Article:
Project Charter: PMP Topics to Learn

Project Charter: PMP Topics to Learn

The Project Charter – I know I use the word important a lot in my posts, because isn’t it good to know what is important? With that said, a project charter might actually be the most important topic you learn for the PMP exam.

Okay, that is a bold statement – the most important topic you can learn – well let me explain why I believe this. I will provide justification by defining the project charter, explaining how it relates to PMP Process Chart, and ultimately explaining why this topic is so critical for the exam.

Project Charter: Defined

The project charter is the document that provides official authorization for a project. The charter includes key business needs, with high-level scope, budget, and schedule for the project. The charter should define the key stakeholders, remember we discuss this in the Stakeholder Management post, including key vendors needed to complete the project.

A critical stakeholder you need for a project charter is the project sponsor. The project sponsor must sign the charter to officially authorize the project to begin. Please remember a project is not a project until there is a signed project charter!

This is actually a great transition point for how the project charter relates to the other 46 processes.

Project Charter: How it Relates

As you should remember a project charter is in the Initiating Process Group, because a project charter is created before there is an assigned project manager.

The charter is the document that provides justification for the work and expenses to complete the project. All companies have finite budgets and resources and with the appropriate justification business leaders, as sponsors, can decide if the project is worth the expense.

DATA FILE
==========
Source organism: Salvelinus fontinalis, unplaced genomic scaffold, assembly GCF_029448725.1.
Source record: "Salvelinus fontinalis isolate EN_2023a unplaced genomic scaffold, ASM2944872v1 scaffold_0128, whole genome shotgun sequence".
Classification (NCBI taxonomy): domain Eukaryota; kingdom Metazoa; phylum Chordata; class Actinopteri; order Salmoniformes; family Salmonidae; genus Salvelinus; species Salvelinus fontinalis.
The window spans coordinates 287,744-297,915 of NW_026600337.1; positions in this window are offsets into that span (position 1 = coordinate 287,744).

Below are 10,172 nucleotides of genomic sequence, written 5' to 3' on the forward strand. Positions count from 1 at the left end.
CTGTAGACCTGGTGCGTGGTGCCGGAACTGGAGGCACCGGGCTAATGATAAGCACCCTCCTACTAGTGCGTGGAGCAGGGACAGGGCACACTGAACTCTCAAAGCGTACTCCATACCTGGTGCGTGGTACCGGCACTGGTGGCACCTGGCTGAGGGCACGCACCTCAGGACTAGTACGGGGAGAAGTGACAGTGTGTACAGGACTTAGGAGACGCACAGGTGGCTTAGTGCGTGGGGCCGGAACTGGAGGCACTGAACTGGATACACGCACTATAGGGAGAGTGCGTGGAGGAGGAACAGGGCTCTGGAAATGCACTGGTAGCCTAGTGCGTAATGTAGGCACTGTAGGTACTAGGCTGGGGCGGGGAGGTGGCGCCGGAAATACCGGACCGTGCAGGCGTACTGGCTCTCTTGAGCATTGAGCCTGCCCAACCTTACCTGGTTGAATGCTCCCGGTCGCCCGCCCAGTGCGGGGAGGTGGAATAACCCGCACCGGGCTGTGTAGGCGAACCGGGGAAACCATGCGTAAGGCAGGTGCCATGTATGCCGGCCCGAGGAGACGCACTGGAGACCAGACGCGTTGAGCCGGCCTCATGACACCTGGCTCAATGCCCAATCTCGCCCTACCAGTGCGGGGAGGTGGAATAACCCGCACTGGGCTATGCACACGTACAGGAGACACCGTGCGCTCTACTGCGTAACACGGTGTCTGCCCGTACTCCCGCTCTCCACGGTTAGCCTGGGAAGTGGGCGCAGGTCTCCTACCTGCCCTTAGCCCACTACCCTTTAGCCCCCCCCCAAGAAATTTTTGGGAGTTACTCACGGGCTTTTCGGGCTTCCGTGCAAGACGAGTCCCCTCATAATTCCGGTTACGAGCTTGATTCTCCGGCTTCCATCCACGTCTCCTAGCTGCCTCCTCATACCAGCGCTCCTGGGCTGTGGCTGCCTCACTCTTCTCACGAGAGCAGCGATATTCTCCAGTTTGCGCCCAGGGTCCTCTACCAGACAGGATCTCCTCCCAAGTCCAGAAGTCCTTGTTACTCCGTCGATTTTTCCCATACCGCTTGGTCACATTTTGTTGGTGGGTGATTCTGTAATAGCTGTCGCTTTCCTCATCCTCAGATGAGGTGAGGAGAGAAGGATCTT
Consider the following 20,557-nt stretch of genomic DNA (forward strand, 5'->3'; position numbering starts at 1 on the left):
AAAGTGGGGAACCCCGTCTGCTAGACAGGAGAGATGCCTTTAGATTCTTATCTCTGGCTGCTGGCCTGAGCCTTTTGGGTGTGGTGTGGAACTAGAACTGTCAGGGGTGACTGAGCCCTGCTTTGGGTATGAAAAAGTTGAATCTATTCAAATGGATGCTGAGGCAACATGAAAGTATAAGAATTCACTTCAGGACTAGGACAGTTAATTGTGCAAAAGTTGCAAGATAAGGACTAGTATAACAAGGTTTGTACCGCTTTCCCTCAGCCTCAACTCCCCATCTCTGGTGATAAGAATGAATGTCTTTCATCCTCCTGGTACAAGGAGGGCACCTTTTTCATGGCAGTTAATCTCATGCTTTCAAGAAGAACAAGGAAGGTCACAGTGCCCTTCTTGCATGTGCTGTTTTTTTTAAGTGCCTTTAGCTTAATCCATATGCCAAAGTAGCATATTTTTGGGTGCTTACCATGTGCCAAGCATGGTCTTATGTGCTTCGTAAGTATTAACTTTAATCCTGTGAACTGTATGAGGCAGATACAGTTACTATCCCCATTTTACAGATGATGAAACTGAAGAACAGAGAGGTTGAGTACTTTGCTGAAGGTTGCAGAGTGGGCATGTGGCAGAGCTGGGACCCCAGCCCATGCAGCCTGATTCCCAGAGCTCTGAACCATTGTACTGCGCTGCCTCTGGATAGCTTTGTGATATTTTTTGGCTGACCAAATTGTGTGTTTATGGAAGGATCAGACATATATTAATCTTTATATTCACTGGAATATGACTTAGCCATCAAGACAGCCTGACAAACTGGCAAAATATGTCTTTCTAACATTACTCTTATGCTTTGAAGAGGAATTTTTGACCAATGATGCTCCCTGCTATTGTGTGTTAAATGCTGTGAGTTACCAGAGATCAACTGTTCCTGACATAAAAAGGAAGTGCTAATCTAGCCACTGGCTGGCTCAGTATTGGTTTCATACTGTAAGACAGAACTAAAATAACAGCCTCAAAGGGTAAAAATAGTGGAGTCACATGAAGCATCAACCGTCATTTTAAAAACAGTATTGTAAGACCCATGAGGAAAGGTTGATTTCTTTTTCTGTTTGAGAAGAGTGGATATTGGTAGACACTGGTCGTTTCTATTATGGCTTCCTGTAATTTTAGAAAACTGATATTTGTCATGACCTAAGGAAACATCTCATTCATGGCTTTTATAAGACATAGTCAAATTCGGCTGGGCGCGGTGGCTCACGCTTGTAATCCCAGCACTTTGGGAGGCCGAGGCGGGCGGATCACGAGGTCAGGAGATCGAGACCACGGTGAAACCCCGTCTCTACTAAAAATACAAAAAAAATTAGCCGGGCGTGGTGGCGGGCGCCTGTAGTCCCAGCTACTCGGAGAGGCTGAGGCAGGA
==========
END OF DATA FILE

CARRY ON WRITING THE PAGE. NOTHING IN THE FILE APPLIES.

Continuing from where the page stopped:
Additionally, you likely caught that the project charter is written before a formal project manager is assigned. Please note that typically the charter calls out who the project manager will be, and a good project sponsor will engage the future PM in the creation of the charter.

Finally, the Develop Project Charter process is grouped in the Integration Knowledge Area. This placement is because the project charter is an integrating document. It includes very high-level descriptions of scope, budget, schedule, and stakeholders that will be used later as inputs in the Planning Process Group.

Remember the Integration Knowledge Area includes all the pieces of project management that ensure that processes work together, and are not all chaotic documents.

Project Charter: Why It Matters

Okay, so why does this matter? Well for the exam purpose it is critical that you remember, a project is not a project until there is a signed project charter.

I cannot stress this enough, there will be questions that try to trick you on the exam that are specifically related to the statement.

For example, you can expect a question like this on the exam:

1. Joe was recently assigned to a project. His project sponsor asked him to develop a robust communication plan to ensure the large amount of stakeholders are throughout the project. After reviewing the current documentation for the project Joe should do this next:

A. Begin to create a RACI chart to identify how stakeholders relate to the project.
B. Begin filling in the communication plan.
C. Work with the project sponsor to formally sign-off on the project charter, which will accept the current project stakeholders.
D. Begin the Human Resources Management plan to better understand the project team.

Did you say C? If not, I tricked you.

Remember if there is a similar question with an answer choice that says get charter sign-off, then this is likely the right answer. Unless somewhere in the question it notes that a charter was already approved, YOU HAVE TO START EVERY PROJECT WITH A CHARTER.

From my experience, this is the most common topic to trip up many successful Project Managers that I have talked to after the exam. Although, in the real world steps can happen differently, in the official world of PMI, our respected experts on all things PMP, a project is not a project without a signed charter!

If you learn nothing else from my posts, I hope I made my point on the importance of the Project Charter. Without a charter, there is no need for a project manager, as your project doesn’t exist!

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